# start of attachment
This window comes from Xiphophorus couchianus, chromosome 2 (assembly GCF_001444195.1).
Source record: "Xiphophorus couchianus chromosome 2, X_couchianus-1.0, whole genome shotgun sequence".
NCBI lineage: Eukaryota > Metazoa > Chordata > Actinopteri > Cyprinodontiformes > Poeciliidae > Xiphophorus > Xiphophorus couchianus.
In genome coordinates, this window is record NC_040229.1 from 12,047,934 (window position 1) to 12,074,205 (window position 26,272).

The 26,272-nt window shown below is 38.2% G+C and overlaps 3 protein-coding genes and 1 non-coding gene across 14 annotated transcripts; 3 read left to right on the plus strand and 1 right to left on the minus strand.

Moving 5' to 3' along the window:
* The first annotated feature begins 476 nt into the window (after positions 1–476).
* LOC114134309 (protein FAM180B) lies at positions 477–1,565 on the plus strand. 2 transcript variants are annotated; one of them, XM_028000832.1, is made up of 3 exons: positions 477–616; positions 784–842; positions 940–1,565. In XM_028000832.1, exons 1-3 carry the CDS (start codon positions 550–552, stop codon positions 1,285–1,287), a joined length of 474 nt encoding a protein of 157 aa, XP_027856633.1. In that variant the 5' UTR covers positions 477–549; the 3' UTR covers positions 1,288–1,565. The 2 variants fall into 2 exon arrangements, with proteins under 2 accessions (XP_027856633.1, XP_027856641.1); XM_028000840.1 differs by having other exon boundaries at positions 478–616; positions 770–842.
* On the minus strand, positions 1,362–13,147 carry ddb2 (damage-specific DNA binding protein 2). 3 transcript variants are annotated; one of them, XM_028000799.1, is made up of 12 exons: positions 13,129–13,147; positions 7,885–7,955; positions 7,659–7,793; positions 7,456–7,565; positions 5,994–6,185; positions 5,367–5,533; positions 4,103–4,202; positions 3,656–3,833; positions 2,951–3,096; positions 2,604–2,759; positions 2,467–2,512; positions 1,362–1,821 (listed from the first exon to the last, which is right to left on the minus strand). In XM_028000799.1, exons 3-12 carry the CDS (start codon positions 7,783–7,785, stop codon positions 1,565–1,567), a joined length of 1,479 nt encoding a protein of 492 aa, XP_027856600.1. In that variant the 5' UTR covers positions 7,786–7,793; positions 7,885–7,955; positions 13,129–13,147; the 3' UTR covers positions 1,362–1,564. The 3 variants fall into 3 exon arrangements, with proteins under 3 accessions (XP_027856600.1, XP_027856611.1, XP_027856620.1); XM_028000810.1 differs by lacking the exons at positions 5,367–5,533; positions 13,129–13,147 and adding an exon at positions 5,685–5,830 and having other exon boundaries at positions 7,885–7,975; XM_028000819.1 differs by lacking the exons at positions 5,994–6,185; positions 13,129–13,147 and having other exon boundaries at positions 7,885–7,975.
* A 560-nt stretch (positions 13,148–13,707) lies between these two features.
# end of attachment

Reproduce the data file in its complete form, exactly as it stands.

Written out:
This window comes from Xiphophorus couchianus, chromosome 2 (assembly GCF_001444195.1).
Source record: "Xiphophorus couchianus chromosome 2, X_couchianus-1.0, whole genome shotgun sequence".
NCBI lineage: Eukaryota > Metazoa > Chordata > Actinopteri > Cyprinodontiformes > Poeciliidae > Xiphophorus > Xiphophorus couchianus.
In genome coordinates, this window is record NC_040229.1 from 12,047,934 (window position 1) to 12,074,205 (window position 26,272).

The 26,272-nt window shown below is 38.2% G+C and overlaps 3 protein-coding genes and 1 non-coding gene across 14 annotated transcripts; 3 read left to right on the plus strand and 1 right to left on the minus strand.

Moving 5' to 3' along the window:
* The first annotated feature begins 476 nt into the window (after positions 1–476).
* LOC114134309 (protein FAM180B) lies at positions 477–1,565 on the plus strand. 2 transcript variants are annotated; one of them, XM_028000832.1, is made up of 3 exons: positions 477–616; positions 784–842; positions 940–1,565. In XM_028000832.1, exons 1-3 carry the CDS (start codon positions 550–552, stop codon positions 1,285–1,287), a joined length of 474 nt encoding a protein of 157 aa, XP_027856633.1. In that variant the 5' UTR covers positions 477–549; the 3' UTR covers positions 1,288–1,565. The 2 variants fall into 2 exon arrangements, with proteins under 2 accessions (XP_027856633.1, XP_027856641.1); XM_028000840.1 differs by having other exon boundaries at positions 478–616; positions 770–842.
* On the minus strand, positions 1,362–13,147 carry ddb2 (damage-specific DNA binding protein 2). 3 transcript variants are annotated; one of them, XM_028000799.1, is made up of 12 exons: positions 13,129–13,147; positions 7,885–7,955; positions 7,659–7,793; positions 7,456–7,565; positions 5,994–6,185; positions 5,367–5,533; positions 4,103–4,202; positions 3,656–3,833; positions 2,951–3,096; positions 2,604–2,759; positions 2,467–2,512; positions 1,362–1,821 (listed from the first exon to the last, which is right to left on the minus strand). In XM_028000799.1, exons 3-12 carry the CDS (start codon positions 7,783–7,785, stop codon positions 1,565–1,567), a joined length of 1,479 nt encoding a protein of 492 aa, XP_027856600.1. In that variant the 5' UTR covers positions 7,786–7,793; positions 7,885–7,955; positions 13,129–13,147; the 3' UTR covers positions 1,362–1,564. The 3 variants fall into 3 exon arrangements, with proteins under 3 accessions (XP_027856600.1, XP_027856611.1, XP_027856620.1); XM_028000810.1 differs by lacking the exons at positions 5,367–5,533; positions 13,129–13,147 and adding an exon at positions 5,685–5,830 and having other exon boundaries at positions 7,885–7,975; XM_028000819.1 differs by lacking the exons at positions 5,994–6,185; positions 13,129–13,147 and having other exon boundaries at positions 7,885–7,975.
* A 560-nt stretch (positions 13,148–13,707) lies between these two features.